Michael Moore-Jones, a student at Scots College, nails it:
“I’m a massive fan of the Khan Academy. I use it daily to learn content for a large number of my subjects. And I completely buy into the Khan Academy goal of “flipping the classroom” – ie. letting people learn the content of the subject from video lectures at home, then doing “homework” in class where they can engage with the teacher and get help. A lot of students I know are trying to take it into their own hands and use this method, but they then have teachers re-teaching them things and not letting them do their homework in class. To effectively work, schools will have to buy into it as well.”
It’s great to see students take control of their learning, and how I envy the students of today. But how can we help students make this change?
We need to make sure, of course, that schools and homes have the necessary infrastructure (decent internet) and that students and teachers have the the computers and other tools they need. There are programs in place to get much of this.
But Michael raises the toughest point of all – how do we help teachers change decades, centuries even, of tradition?
The answer is that this will come student by student, teacher by teacher, school by school.
With large businesses it can be very effective to trigger transformational change by starting small, helping one or two teams achieve great success, and then letting the process and results spread. I’ve been part of and helped lead change using this approach. It’s much harder, though you might get more press, to mandate change from above and try to force behaviour change.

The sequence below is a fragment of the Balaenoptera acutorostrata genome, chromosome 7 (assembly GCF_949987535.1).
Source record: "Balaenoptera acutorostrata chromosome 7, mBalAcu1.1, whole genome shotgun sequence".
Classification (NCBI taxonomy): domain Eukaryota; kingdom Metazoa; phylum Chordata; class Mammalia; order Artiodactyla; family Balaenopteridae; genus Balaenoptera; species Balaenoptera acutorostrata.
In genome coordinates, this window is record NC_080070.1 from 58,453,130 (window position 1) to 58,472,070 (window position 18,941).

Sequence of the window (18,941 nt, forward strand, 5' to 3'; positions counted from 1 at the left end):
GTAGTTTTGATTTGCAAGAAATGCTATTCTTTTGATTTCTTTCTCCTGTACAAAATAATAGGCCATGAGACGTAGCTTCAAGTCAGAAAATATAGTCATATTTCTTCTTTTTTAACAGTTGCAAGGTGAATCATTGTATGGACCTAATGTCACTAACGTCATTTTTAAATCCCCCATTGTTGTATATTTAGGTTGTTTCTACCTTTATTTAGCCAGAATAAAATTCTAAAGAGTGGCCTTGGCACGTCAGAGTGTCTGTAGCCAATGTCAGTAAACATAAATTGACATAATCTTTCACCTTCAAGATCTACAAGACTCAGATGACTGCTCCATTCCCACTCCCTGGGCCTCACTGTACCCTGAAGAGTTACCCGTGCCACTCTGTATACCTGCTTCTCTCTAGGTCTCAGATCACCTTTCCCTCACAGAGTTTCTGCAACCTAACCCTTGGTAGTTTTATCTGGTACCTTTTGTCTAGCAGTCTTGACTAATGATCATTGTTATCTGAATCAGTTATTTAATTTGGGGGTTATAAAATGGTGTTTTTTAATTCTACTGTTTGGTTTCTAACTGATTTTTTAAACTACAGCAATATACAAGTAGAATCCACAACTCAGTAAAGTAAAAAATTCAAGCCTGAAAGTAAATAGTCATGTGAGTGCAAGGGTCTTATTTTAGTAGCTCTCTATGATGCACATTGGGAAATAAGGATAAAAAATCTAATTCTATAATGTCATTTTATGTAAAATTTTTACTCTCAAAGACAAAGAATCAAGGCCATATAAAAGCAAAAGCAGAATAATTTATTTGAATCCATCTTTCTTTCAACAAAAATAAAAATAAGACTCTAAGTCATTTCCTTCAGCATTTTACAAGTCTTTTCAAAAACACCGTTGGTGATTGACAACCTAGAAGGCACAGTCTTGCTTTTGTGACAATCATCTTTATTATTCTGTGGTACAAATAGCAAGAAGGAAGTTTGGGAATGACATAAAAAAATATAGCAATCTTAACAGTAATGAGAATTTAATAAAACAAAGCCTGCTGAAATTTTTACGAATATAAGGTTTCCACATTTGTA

Real change happens only when we want it, and the motivation that comes from seeing your fellow students, teachers or schools achieve astonishing results. Those results will eventually spread to the next classroom, the next school and throughout the country and world.
Some schools will be incubators, encouraging and welcoming change, and delivering those astonishing results more quickly. Students will want to attend those schools, and the best teachers will want to teach there.
It’s time to move on. It’s time to flip education – who is first? What about it Scots?